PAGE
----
Instant Analysis: USS Milwaukee's Embarrassing Breakdown

What happened?

On Dec. 11, the Navy's newest warship, the USS Milwaukee , suffered an engine outage during her maiden oceangoing voyage. According to news reports, the Littoral Combat Ship was commissioned on Nov. 21 and departed inland waters from Halifax, Canada, en route to Mayport, Florida -- thence to her ultimate duty station in San Diego, at which point the ship would begin "shakedown" work to identify bugs in her system.

She never made it even to the halfway point, however. Instead, Milwaukee suffered an engineering "casualty" off the Atlantic coast, and had to be towed to port in Virginia.

Initial reports are that metal filings were discovered in the vessel's oil filter, which caused a loss of oil pressure and forced the engine to shut down.

Does it matter?

Critics of the LCS class of ships are making political hay of the incident, with Senate Armed Services Committee Chairman John McCain, for example, demanding "a thorough investigation into the root causes of this failure." That sounds serious, and the companies that build the LCS for the Navy -- General Dynamics , its partner Austal , and Lockheed Martin -- cannot afford to get on Sen. McCain's bad side. But the problem may not be as bad as it sounds.

After all, working out bugs in the system is a natural part of warship delivery. Other LCSes have had other problems in their post-delivery shakedown exercises, too.

Lockheed Martin's Freedom -class warships (the same class as Milwaukee ) are built with steel hulls, for example. But General Dynamics' and Austal's Independence -class LCS had a problem with "galvanic corrosion" of its aluminum hull. That issue first surfaced five years ago, but was dealt with, and the LCSes are still getting built.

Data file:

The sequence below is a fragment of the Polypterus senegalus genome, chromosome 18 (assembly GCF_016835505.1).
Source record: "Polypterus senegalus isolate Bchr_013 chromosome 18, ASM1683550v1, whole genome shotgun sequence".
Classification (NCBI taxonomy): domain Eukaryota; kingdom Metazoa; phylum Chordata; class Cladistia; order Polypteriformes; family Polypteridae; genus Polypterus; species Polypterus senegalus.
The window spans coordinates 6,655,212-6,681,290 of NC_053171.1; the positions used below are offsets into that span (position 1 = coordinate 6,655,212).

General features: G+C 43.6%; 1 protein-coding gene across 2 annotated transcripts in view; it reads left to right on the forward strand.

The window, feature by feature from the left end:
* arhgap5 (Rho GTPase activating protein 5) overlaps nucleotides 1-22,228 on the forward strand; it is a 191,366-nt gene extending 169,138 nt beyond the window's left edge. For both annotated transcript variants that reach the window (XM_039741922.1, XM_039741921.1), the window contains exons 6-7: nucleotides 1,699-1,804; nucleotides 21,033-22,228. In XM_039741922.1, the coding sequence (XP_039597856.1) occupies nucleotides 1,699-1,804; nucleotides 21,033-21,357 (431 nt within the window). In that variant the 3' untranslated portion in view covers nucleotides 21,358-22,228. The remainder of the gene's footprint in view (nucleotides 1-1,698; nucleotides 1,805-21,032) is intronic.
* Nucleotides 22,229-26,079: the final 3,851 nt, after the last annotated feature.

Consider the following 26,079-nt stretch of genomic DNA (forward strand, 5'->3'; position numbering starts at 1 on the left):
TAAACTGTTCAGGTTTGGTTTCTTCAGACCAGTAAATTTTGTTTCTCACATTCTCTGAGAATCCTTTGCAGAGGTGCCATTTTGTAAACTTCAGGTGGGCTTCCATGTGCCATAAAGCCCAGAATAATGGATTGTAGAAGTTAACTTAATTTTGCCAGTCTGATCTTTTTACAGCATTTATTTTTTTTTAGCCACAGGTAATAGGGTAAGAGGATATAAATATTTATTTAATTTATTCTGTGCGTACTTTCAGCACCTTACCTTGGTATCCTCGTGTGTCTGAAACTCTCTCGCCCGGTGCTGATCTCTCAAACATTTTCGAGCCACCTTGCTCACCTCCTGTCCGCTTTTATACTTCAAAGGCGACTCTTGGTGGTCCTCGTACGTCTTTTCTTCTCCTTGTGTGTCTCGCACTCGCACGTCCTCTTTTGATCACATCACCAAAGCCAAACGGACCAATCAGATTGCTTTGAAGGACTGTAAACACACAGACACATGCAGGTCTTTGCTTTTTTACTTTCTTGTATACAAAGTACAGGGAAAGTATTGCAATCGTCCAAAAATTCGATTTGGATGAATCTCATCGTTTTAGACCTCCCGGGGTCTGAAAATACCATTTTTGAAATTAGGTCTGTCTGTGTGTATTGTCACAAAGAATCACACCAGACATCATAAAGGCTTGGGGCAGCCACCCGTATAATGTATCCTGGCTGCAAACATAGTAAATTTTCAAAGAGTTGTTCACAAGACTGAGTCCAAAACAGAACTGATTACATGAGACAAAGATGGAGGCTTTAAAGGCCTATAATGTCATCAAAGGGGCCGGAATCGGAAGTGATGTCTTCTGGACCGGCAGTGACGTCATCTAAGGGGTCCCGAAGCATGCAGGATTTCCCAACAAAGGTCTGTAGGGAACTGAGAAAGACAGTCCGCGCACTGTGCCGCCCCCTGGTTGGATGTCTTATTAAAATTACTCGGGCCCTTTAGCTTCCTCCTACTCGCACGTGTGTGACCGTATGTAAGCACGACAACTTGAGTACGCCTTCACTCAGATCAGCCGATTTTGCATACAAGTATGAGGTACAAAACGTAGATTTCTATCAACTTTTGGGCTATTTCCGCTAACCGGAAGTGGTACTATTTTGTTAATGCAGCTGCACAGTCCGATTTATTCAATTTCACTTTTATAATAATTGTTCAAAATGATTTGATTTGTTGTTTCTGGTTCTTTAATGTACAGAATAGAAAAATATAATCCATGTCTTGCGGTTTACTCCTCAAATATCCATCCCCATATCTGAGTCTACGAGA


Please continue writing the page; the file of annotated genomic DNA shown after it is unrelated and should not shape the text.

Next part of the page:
Metal filings in the lube oil? That's a new but not a "classwide issue," according to the Navy. It's probably just an isolated hiccup -- possibly the result of a simple misalignment of something in the engine. A few bangs with a wrench and Milwaukee 'll be good as new.

Like the corrosion issue, it'll get identified, fixed, and the LCS program will move ahead. After all, that's what shakedown cruises are for.

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Rich Smith does not own shares of, nor is he short, any company named above. You can find him onMotley Fool CAPS, publicly pontificating under the handleTMFDitty, where he's currently ranked No. 300 out of more than 75,000 rated members.The Motley Fool has no position in any of the stocks mentioned either. Try any of our Foolish newsletter services free for 30 days . We Fools may not all hold the same opinions, but we all believe that considering a diverse range of insights makes us better investors. The Motley Fool has a disclosure policy .

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